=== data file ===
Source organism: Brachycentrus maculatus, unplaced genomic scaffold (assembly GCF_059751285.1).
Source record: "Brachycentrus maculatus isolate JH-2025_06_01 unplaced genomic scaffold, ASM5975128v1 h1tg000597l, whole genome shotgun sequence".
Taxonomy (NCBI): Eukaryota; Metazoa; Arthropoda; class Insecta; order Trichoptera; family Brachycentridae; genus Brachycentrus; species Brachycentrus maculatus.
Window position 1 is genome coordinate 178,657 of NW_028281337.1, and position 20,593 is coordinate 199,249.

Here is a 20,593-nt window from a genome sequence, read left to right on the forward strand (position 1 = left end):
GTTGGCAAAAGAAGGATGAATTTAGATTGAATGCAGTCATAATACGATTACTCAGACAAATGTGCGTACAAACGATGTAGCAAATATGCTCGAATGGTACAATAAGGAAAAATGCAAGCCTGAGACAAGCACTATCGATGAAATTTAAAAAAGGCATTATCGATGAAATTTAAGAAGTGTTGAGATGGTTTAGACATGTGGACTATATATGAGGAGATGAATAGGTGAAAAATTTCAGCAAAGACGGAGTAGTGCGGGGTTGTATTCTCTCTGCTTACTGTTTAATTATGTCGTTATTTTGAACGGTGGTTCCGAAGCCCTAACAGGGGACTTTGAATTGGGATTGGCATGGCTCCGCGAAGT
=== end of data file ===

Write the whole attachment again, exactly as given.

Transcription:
Source organism: Brachycentrus maculatus, unplaced genomic scaffold (assembly GCF_059751285.1).
Source record: "Brachycentrus maculatus isolate JH-2025_06_01 unplaced genomic scaffold, ASM5975128v1 h1tg000597l, whole genome shotgun sequence".
Taxonomy (NCBI): Eukaryota; Metazoa; Arthropoda; class Insecta; order Trichoptera; family Brachycentridae; genus Brachycentrus; species Brachycentrus maculatus.
Window position 1 is genome coordinate 178,657 of NW_028281337.1, and position 20,593 is coordinate 199,249.

Here is a 20,593-nt window from a genome sequence, read left to right on the forward strand (position 1 = left end):
GTTGGCAAAAGAAGGATGAATTTAGATTGAATGCAGTCATAATACGATTACTCAGACAAATGTGCGTACAAACGATGTAGCAAATATGCTCGAATGGTACAATAAGGAAAAATGCAAGCCTGAGACAAGCACTATCGATGAAATTTAAAAAAGGCATTATCGATGAAATTTAAGAAGTGTTGAGATGGTTTAGACATGTGGACTATATATGAGGAGATGAATAGGTGAAAAATTTCAGCAAAGACGGAGTAGTGCGGGGTTGTATTCTCTCTGCTTACTGTTTAATTATGTCGTTATTTTGAACGGTGGTTCCGAAGCCCTAACAGGGGACTTTGAATTGGGATTGGCATGGCTCCGCGAAGT